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Series: Hexagram 23

Could Stripping Away be painless?

Could Stripping Away be painless?
This entry is part 1 of 5 in the series Hexagram 23

Hexagram 23 is called Stripping Away. The old character shows a knife, and a less-clear component that might be a well winch or a bag for filtering wine, separating the wine from the dregs. As LiSe shows, that blends into the meaning of the whole. But the knife component is very clear – in etymology and in experience.

When you receive Hexagram 23, something is coming ‘under the knife’. The traditional version of the etymology says the knife is carving, cutting away what is not required. That’s often the lived experience of the hexagram: something outworn, something no longer of use, is cut away. The difficult part is that until the knife comes down, we might have been quite attached to our plans/ideas/self-image/social position/security/relationship… etc. The ‘stripping away’ might feel something like being skinned alive.

Living through this hexagram can be excruciating – but it isn’t necessarily so. This depends on two things – scale, that I wrote about the other day, and also on the degree of attachment. That’s the message of the Image –

‘Mountain rests on the earth. Stripping Away.
The heights are generous, and there are tranquil homes below.’

That isn’t an Image of pain and loss, but of kindness, generosity and peace. Mountains don’t develop neurotic attachments to ‘their’ minerals, and so the valley below is well-nourished.

Funnily enough, that mysterious ‘wine-bag’ part of the hexagram name is also a loan for three characters meaning the place at the foot of a mountain (see Harmen Mesker, Cutting Through Hexagram 23). Such a place might be in the mountain’s rain-shadow, arid and deprived, but it could also be – on the other side of the mountain – particularly moist and cool. I think the Image authors were imagining a fertile, sheltered valley.

How interesting that of all the Image texts in the book, this is the only one with no explicit human protagonist: no noble one, no ancient kings. Of course ‘heights’ implies upper social strata, but it literally only means ‘above’, the opposite of ‘below’. The human element – that part that can say ‘this is mine!‘ – is stripped back and disappears into the landscape.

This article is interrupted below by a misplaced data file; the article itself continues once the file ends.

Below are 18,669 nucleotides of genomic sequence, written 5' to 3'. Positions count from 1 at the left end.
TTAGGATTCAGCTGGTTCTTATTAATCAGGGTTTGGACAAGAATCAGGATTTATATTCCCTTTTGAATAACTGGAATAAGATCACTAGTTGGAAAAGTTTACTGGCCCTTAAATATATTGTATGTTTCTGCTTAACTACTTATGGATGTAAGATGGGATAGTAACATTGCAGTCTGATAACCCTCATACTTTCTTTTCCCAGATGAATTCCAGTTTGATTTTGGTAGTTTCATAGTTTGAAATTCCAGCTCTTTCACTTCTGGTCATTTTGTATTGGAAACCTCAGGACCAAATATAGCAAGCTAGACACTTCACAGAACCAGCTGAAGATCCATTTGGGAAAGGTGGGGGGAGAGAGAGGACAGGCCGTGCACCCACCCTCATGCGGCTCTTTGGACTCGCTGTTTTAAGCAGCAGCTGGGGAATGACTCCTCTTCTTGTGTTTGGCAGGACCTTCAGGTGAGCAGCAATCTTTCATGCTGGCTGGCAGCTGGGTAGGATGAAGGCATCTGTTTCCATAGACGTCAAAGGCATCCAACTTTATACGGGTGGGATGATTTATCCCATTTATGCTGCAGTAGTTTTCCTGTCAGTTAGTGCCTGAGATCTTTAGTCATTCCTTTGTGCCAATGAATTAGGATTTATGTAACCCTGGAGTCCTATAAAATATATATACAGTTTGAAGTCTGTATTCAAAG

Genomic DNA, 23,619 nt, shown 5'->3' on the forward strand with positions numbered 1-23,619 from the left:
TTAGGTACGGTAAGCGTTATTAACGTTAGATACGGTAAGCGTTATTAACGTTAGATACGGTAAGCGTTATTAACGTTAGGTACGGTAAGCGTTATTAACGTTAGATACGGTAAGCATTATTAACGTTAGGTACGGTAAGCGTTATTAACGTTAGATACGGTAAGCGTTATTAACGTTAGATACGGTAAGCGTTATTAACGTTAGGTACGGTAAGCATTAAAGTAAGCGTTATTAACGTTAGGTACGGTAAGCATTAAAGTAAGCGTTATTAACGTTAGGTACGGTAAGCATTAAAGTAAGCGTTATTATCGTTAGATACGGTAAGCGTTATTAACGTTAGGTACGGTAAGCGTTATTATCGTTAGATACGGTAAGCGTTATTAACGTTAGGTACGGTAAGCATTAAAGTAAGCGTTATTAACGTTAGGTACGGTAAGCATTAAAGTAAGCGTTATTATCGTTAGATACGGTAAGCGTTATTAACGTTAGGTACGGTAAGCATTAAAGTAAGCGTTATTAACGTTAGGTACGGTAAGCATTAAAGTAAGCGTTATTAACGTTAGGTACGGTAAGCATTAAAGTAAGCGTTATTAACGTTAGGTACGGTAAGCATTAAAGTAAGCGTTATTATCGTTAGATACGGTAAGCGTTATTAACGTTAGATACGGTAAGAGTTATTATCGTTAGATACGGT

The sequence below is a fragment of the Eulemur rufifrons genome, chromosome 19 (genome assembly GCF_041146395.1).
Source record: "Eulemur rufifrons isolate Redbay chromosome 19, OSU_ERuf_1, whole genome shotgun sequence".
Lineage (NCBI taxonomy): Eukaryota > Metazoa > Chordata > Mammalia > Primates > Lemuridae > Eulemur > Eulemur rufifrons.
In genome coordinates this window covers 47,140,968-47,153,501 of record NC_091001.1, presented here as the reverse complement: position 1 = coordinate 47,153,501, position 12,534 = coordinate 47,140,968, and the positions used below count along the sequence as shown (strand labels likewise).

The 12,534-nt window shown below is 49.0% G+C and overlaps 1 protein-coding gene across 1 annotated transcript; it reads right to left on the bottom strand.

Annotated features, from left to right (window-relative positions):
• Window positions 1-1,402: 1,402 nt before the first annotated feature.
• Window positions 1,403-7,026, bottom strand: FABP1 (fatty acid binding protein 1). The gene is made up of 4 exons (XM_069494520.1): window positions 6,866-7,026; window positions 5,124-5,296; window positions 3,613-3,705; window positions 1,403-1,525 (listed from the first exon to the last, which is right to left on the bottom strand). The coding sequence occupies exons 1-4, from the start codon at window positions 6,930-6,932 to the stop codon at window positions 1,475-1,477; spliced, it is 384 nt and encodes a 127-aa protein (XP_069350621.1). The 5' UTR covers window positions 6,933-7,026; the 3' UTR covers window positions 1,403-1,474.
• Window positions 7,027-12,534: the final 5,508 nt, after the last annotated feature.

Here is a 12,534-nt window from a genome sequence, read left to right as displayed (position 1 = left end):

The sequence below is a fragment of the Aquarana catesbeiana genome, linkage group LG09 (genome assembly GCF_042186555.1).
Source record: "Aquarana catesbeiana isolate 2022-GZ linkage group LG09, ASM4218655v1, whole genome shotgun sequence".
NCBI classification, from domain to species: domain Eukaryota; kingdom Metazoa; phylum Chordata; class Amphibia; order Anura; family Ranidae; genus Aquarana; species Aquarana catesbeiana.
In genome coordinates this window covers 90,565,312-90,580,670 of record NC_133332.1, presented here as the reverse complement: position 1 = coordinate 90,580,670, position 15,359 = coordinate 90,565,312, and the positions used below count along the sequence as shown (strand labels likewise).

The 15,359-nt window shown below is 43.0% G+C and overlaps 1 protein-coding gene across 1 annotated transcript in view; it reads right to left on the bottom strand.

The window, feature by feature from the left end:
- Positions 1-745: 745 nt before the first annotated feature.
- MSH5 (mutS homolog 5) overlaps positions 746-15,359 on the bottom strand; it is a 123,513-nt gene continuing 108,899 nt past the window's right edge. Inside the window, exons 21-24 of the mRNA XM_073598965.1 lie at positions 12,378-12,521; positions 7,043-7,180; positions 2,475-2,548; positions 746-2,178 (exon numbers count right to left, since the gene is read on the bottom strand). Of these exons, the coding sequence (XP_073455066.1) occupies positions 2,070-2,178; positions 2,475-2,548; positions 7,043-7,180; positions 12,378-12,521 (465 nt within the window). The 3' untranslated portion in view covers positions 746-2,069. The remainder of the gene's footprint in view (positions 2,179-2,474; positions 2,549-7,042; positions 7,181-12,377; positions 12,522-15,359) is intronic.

Tradition says that the mountain rests on the earth like a government rests on the people, and this hexagram portrays a bad government that has eroded its foundations, exhausted popular support and is on the verge of collapse. It needs to practise generosity, because the society’s very structure is being pulled apart. (‘Pulling apart’ is Minford‘s name for the hexagram in his Part I, ‘Book of Wisdom’.)

It’s not about propping up the status quo with a pre-election tax cut, though: this scene, the mountains above the valley, shows that erosion is a natural constant: it’s just what happens. If we could participate in a spirit of generosity – if we were a little more like mountains, a little less attached – Hexagram 23 might be painless.

Generous heights and a tranquil home below

The shape of Hexagram 23

This entry is part 2 of 5 in the series Hexagram 23

In a little post on hexagrams and scale I wrote,­ Just on this blog, I found three readings I’d shared with Hexagram 23. They were, in order: auspices for using a certain technology during a webinar. (I persuaded myself I could use it anyway, and it failed impressively.) foreshadowing my mother’s death after a debilitating… Continue Reading

Stripping Away: a change of perspective

Stripping Away: a change of perspective
This entry is part 3 of 5 in the series Hexagram 23

I wrote about how Stripping Away, in its ideal form as depicted by the Image, might be painless – but that’s not how the process starts, and not our dominant experience of it. Hexagram 23 typically shows up as something you have to undergo; it is fruitless to have a direction to go. You don’t… Continue Reading

Hexagram 23 in readings

This entry is part 4 of 5 in the series Hexagram 23

The essential message of Stripping Away is devastatingly simple: ‘Stripping away. Fruitless to have a direction to go.’ Your ‘direction to go’ can be whatever plan you have in mind, your purpose or vision or intent, or something as slight as a curiosity to explore in a certain direction. The root of the idea is to… Continue Reading

23 as relating hexagram

23 as relating hexagram
This entry is part 5 of 5 in the series Hexagram 23

I wrote about a core message of Hexagram 23 when it’s your cast hexagram: how it demands a true tabula rasa, not just a ‘rethink’. What about 23 as relating hexagram – what can that mean? Of course, there are 64 different ways a reading can change to Hexagram 23, but here are the six ways… Continue Reading

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